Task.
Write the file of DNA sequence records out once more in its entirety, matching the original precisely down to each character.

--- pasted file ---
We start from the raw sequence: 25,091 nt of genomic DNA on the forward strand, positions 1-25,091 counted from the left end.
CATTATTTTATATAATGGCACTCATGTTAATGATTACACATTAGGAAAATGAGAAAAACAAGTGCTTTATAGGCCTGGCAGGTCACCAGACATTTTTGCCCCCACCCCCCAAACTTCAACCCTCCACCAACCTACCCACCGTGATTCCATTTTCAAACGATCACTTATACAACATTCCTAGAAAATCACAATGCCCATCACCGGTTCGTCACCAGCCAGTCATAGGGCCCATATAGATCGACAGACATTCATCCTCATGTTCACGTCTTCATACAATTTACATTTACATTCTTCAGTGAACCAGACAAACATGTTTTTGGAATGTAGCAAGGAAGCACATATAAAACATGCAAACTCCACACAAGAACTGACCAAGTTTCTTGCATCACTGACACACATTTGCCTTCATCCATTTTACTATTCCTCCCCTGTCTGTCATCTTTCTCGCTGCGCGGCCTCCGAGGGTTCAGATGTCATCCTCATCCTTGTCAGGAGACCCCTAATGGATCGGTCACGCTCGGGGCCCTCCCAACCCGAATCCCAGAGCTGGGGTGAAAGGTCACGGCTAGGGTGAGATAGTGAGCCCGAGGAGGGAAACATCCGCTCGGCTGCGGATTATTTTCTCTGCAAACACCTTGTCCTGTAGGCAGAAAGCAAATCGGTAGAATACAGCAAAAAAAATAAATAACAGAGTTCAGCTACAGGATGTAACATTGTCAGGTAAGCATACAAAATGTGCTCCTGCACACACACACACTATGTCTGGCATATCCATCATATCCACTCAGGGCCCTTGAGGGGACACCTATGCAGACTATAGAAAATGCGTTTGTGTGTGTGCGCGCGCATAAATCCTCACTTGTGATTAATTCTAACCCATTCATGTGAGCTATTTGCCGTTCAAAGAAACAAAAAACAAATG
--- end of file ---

We start from the raw sequence: 25,091 nt of genomic DNA on the forward strand, positions 1-25,091 counted from the left end.
CATTATTTTATATAATGGCACTCATGTTAATGATTACACATTAGGAAAATGAGAAAAACAAGTGCTTTATAGGCCTGGCAGGTCACCAGACATTTTTGCCCCCACCCCCCAAACTTCAACCCTCCACCAACCTACCCACCGTGATTCCATTTTCAAACGATCACTTATACAACATTCCTAGAAAATCACAATGCCCATCACCGGTTCGTCACCAGCCAGTCATAGGGCCCATATAGATCGACAGACATTCATCCTCATGTTCACGTCTTCATACAATTTACATTTACATTCTTCAGTGAACCAGACAAACATGTTTTTGGAATGTAGCAAGGAAGCACATATAAAACATGCAAACTCCACACAAGAACTGACCAAGTTTCTTGCATCACTGACACACATTTGCCTTCATCCATTTTACTATTCCTCCCCTGTCTGTCATCTTTCTCGCTGCGCGGCCTCCGAGGGTTCAGATGTCATCCTCATCCTTGTCAGGAGACCCCTAATGGATCGGTCACGCTCGGGGCCCTCCCAACCCGAATCCCAGAGCTGGGGTGAAAGGTCACGGCTAGGGTGAGATAGTGAGCCCGAGGAGGGAAACATCCGCTCGGCTGCGGATTATTTTCTCTGCAAACACCTTGTCCTGTAGGCAGAAAGCAAATCGGTAGAATACAGCAAAAAAAATAAATAACAGAGTTCAGCTACAGGATGTAACATTGTCAGGTAAGCATACAAAATGTGCTCCTGCACACACACACACTATGTCTGGCATATCCATCATATCCACTCAGGGCCCTTGAGGGGACACCTATGCAGACTATAGAAAATGCGTTTGTGTGTGTGCGCGCGCATAAATCCTCACTTGTGATTAATTCTAACCCATTCATGTGAGCTATTTGCCGTTCAAAGAAACAAAAAACAAATG